City Hall

Dallas' Most Contentious 2017 City Council Election Appears Set for 2019 Rematch

A Monica Alonzo campaign sign at Reverchon Park in Oak Lawn in 2017.
A Monica Alonzo campaign sign at Reverchon Park in Oak Lawn in 2017. Joe Pappalardo
Former Dallas Mayor Pro Tem Monica Alonzo is looking to retake her spot on the Dallas City Council, two years after being unceremoniously dumped out of her District 6 seat in a June 2017 runoff by Omar Narvaez.

While she has apparently yet to speak to the English-language press about her run — Alonzo did not return a call requesting comment, interview or press release Monday — the former council member told Univision last week that she intends to run again for the seat she held between 2011 and 2017. She also posted a photo on Facebook of her trip to Dallas City Hall to pick up her candidate packet. Narvaez defeated Alonzo by almost 13 points in their 2017 runoff after trailing Alonzo by 11 points in the first round of voting in May. In the month between the first round election and the runoff, Alonzo's campaign accused Narvaez of cheating through illegal vote harvesting.
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Omar Narvaez (center) celebrates the deal that allowed hundreds of renters of homes owned by Khraish Khraish in West Dallas to avoid eviction.
Jim Schutze
On election day, Dallas County officials sequestered hundreds of ballots connected to an alleged ballot harvester named "Jose Rodriguez." Jose Plata, a former Dallas ISD board member and Alonzo spokesman, told the Observer at the time that he believed the Narvaez campaign stole votes, but the disputed ballots broke along similar lines to those cast in person, with a plurality going to Alonzo.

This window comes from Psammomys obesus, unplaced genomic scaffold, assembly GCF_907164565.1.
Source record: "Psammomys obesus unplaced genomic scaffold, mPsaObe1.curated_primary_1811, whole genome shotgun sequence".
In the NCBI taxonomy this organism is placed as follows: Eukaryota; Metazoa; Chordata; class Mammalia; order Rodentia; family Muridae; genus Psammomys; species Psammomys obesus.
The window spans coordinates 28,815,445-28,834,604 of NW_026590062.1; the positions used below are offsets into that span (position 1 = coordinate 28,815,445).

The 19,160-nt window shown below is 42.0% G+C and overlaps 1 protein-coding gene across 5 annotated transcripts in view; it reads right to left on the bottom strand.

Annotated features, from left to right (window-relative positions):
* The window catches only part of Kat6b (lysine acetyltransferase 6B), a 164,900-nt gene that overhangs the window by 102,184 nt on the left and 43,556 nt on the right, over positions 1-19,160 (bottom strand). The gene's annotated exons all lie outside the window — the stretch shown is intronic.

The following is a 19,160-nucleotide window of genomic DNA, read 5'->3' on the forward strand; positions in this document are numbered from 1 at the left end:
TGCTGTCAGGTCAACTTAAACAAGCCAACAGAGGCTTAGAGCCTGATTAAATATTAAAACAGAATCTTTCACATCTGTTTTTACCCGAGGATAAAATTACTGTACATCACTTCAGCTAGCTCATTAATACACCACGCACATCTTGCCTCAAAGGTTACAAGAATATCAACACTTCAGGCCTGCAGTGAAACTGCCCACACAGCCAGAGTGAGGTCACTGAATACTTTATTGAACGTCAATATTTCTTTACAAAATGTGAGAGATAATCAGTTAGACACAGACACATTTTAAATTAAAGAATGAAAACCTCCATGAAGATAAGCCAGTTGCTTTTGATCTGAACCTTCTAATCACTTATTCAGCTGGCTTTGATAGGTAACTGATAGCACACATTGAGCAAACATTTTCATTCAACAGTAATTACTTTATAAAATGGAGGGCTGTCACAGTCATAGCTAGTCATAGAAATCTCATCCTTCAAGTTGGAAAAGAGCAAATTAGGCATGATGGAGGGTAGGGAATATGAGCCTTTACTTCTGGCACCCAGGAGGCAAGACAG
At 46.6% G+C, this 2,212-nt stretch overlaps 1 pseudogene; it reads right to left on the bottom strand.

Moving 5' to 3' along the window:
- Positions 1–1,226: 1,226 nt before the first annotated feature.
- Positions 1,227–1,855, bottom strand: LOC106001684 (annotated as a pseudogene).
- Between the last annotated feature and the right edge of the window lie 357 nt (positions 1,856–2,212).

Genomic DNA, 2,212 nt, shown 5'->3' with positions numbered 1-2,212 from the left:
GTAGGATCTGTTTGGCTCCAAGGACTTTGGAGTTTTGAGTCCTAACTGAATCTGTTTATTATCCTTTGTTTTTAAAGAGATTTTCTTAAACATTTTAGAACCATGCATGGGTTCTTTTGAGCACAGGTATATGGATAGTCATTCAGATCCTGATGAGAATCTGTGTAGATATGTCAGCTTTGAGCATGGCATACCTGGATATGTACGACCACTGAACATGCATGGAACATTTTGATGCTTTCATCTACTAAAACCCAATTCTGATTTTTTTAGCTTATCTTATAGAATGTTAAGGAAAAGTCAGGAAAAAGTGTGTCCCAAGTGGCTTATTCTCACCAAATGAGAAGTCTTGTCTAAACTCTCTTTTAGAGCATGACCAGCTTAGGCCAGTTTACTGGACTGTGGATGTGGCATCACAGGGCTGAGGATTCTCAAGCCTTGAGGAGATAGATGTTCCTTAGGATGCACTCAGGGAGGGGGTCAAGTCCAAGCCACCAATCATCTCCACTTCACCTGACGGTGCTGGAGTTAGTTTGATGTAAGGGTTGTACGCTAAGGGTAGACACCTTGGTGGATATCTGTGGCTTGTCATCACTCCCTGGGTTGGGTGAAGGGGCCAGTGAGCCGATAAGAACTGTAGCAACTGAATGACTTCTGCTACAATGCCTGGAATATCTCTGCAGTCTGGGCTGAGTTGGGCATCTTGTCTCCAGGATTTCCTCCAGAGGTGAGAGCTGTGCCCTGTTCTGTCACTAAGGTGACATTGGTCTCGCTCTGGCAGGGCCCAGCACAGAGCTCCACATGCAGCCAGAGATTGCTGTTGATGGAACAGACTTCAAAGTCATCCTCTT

Narvaez denied the Alonzo campaign's claims and alleged that its mail-in voting practices resulted in the illegal ballots.

A Dallas County grand jury indicted a man named Miguel Hernandez for illegal voting in July 2017 as part of an investigation that followed Narvaez's runoff triumph. Investigators in the case tied Hernandez to at least one tainted ballot turned in to the Dallas County Elections Department during the District 6 election. The ballot was signed "Jose Rodriguez," the alias attached to more than 700 ballots sequestered by a Dallas County judge in the days after the May 6 election.

In June 2018, Hernandez pleaded guilty to illegal voting and was sentenced to 180 days in jail.

According to campaign finance reports filed last week, Alonzo raised more than $10,000 during the last six months of 2018, despite not having officially entered the race. Narvaez, who stressed his desire to see his West Dallas district continue the progress it's made during his two years in office, has raised more than $33,000 over the same span.

"I am proud of my record over the past two years," he said, "and am confident that the residents of District 6 want to continue to move forward with our work of building stronger neighborhoods."
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Stephen Young has written about Dallas news for the Observer since 2014. He's a Dallas native and a graduate of the University of North Texas.
Contact: Stephen Young